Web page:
Listeria monocytogenes is another bacterium that manoeuvres the host’s innate immune system, allowing for survival and replication of the bacterium. Listeria monocytogenes is ingested through contamination of food, and once within the host can mount an attack on the host immune system. The bacterium has many tools to succeed within the cell, including rearrangement of the host cytoskeleton to move around the cell via actin polymerization, and manipulation of intracellular pathways by secreted proteins. Several of the Listeria monocytogenes’ secreted toxins have manipulative effects on the host cell, including lysteriolysin O (LLO) and internalins A-C (InlA, InlB, InlC) (Gouin et al., 2010). Listeria monocytogenes is a facultative intracellular bacterium, and can manipulate the host to replicate within macrophages, and interestingly can induce local inflammation, resulting in an attraction of monocytes, which Listeria monocytogenes is able to invade, commandeer, and utilize to spread within the host. Specifically, Listeria monocytogenes releases internalins not only to enter the cell, but also to affect the transcription of cytokines within the host cell which normally acts to attract a robust immune response (Gouin et al., 2010). The Listeria monocytogenes bacterium overrides the same end-product gene, NFκB, as in Bacillus anthracis however through a different mechanism. Similar to Anthrax there is a balance, however Listeria monocytogenes balances attraction of macrophages through the induction of cytokine signalling and dampening the proinflammatory response in order to survive and replicate without a mass influx of other inflammatory cells intent on phagocytosing Listeria monocytogenes. Listeria monocytogenes accomplishes this balance by differentially expressing toxins in specific cells (Gouin et al., 2010). For instance, increased presence of LLO within macrophages, resulting in an increased expression of NFκB and influx of more macrophages to infect and replicate within, however expressing more internalins in other phagocytic cells that decrease the expression of NFκB (Kuhn and Goebel, 1998; Gouin et al., 2010).  Specifically, InlC interacts with the cytoplasmic factor IKKα, thus impairing the downstream phosphorylation of IκBα. In a normal bacterial infection, IκB is an inhibitor of NFκB and is bound and unable to inhibit NFκB. In the presence of Listeria monocytogenes, IκB can associate with cytoplasmic NFκB, therefore inhibiting the translocation into the nucleus and unable to affect transcription of cytokine genes required for inflammatory signaling, such as IL-1β (Gouin et al., 2010). Listeria monocytogenes skillfully manipulates the host intracellular signaling pathways, whether to propagate itself within macrophages and inducing amplified signaling of chemoattractant for macrophages or reducing proinflammatory cytokines to survive efficiently within host cells.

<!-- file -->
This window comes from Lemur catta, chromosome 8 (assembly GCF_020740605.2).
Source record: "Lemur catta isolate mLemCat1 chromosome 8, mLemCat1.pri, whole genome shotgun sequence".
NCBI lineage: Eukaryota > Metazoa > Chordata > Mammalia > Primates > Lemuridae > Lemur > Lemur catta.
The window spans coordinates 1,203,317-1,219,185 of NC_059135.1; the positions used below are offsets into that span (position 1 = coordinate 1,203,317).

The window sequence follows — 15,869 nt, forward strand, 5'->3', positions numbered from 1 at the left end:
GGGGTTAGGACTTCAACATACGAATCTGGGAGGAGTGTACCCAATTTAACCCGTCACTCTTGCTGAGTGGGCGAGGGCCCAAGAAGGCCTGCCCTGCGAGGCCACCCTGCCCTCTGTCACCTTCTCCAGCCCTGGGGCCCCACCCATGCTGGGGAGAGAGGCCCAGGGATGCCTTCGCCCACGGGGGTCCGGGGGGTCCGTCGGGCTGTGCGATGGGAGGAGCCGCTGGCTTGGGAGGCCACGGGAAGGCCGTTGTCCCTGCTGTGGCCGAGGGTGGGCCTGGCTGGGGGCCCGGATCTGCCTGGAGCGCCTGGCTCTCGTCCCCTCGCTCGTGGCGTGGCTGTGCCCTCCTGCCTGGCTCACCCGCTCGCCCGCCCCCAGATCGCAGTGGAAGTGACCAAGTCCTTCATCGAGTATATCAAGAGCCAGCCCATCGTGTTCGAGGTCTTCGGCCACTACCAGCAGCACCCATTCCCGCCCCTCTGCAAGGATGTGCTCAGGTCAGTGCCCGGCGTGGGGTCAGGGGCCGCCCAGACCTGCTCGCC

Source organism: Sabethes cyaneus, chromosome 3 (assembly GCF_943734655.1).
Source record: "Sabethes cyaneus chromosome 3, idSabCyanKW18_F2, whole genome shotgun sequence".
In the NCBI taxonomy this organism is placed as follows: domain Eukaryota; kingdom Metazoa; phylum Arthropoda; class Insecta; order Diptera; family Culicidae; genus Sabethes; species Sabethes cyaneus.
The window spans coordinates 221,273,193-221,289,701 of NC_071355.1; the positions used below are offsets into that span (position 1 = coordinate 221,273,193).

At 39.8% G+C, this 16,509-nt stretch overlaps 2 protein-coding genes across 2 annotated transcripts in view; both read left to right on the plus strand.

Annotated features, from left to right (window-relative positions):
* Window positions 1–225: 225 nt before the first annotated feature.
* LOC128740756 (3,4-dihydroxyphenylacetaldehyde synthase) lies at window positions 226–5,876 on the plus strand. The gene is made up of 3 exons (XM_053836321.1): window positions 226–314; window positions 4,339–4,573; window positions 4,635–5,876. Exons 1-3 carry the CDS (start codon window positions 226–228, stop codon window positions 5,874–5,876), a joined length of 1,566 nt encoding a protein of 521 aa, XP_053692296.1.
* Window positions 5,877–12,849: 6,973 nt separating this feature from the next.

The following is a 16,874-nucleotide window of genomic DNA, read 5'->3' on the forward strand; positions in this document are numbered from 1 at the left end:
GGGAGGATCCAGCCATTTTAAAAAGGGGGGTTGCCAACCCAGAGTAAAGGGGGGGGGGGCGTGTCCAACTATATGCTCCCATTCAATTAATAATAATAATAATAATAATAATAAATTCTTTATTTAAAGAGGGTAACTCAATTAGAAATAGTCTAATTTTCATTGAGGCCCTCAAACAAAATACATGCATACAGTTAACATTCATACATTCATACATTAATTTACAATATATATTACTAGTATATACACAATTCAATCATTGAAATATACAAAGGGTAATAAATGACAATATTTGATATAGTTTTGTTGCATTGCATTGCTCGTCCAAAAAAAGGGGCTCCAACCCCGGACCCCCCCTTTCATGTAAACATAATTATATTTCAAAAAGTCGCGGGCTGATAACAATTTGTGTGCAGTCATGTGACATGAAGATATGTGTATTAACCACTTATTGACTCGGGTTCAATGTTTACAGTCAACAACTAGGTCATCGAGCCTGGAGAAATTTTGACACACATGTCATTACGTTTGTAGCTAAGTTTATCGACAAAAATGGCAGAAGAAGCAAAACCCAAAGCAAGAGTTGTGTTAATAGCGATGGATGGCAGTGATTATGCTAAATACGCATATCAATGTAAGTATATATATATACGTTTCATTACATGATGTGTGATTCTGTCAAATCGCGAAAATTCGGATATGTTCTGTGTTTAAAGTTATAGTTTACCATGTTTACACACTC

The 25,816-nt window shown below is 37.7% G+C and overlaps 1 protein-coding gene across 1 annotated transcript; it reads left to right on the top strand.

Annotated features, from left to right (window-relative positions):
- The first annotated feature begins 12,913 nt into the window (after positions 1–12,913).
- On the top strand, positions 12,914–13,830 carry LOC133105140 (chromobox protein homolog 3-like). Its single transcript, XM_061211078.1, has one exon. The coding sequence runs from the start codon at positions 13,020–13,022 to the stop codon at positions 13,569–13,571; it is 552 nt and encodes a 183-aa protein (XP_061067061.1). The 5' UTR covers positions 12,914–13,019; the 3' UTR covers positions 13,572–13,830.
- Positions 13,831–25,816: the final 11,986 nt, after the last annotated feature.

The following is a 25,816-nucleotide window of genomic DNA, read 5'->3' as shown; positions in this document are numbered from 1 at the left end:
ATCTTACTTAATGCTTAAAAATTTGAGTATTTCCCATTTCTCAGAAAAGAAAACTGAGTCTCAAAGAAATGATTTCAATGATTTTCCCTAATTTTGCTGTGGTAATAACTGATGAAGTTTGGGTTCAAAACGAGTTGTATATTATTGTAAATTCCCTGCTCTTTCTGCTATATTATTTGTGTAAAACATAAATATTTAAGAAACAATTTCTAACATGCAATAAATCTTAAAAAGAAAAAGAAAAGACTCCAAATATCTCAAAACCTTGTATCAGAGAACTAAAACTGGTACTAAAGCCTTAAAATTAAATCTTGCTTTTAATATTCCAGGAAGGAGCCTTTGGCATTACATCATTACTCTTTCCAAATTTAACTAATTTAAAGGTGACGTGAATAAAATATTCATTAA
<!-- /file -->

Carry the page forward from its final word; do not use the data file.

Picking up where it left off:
In addition to Listeria monocytogenes and Anthrax, Salmonella intercepts and inhibits the NFκB signalling pathway as illustrated above, however Salmonella additionally manipulates the intracellular apoptotic pathway. Salmonella releases an effector toxin termed AvrA derived from the pathogenicity island SPI-1 (Schleker et al., 2012). AvrA has many actions within the host cell, acting to both suppress apoptosis as well as release of inflammatory cytokines. AvrA acts similarly to Listeria monocytogenes in the suppressing the inhibitory effects of IκBα, as described above. However, AvrA also exerts its effects on the cytoplasmic p38 and MAPK, resulting in similar effects of Bacillus anthracis in that the NFκB pathway resulting in transcription of proinflammatory signals is inhibited (Schelker et al., 2012). Differing from Listeria monocytogenes and Anthrax, Salmonella also exerts its effects on the pro-apoptotic c-Jun NH2-terminal kinase (JNK) pathway.  In contrast to Anthrax and Listeria monocytogenes, Salmonella causes the phosphorylation of MKK4/7 specifically, which activates via dual phosphorylation of JNK1/2, and enables JNK1/2 to phosphorylate p53 proteins at Ser6 (Kawai and Akira, 2006). Apoptosis of the cell results due to p53 as the transcription factor is responsible for genes related to apoptotic pathways, including growth arrest, cytochrome-c and caspase related apoptosis (Jones et al., 2008; Kawai and Akira, 2006; Schelker et al., 2012). Salmonella’s effector toxin AvrA however, intercepts the JNK apoptotic pathway at the level of MKK4/7, wherein AvrA has an acetyltransferase capability, that renders MKK4/7’s phosphorylation abilities void. The inability of JNK1/2 to be inhibited results in a reduction in apoptosis. Thus, AvrA acts as a antiapoptotic toxin, allowing survival of Salmonella within the host (Jones et al., 2008; Schelker et al., 2012). Similar to Bacillus anthracis and Listeria monocytogenes, Salmonella functions to balance the effect on anti-inflammatories through reduction of cytokine signaling with antiapoptotic effects to facilitate survival of the bacterium within the host.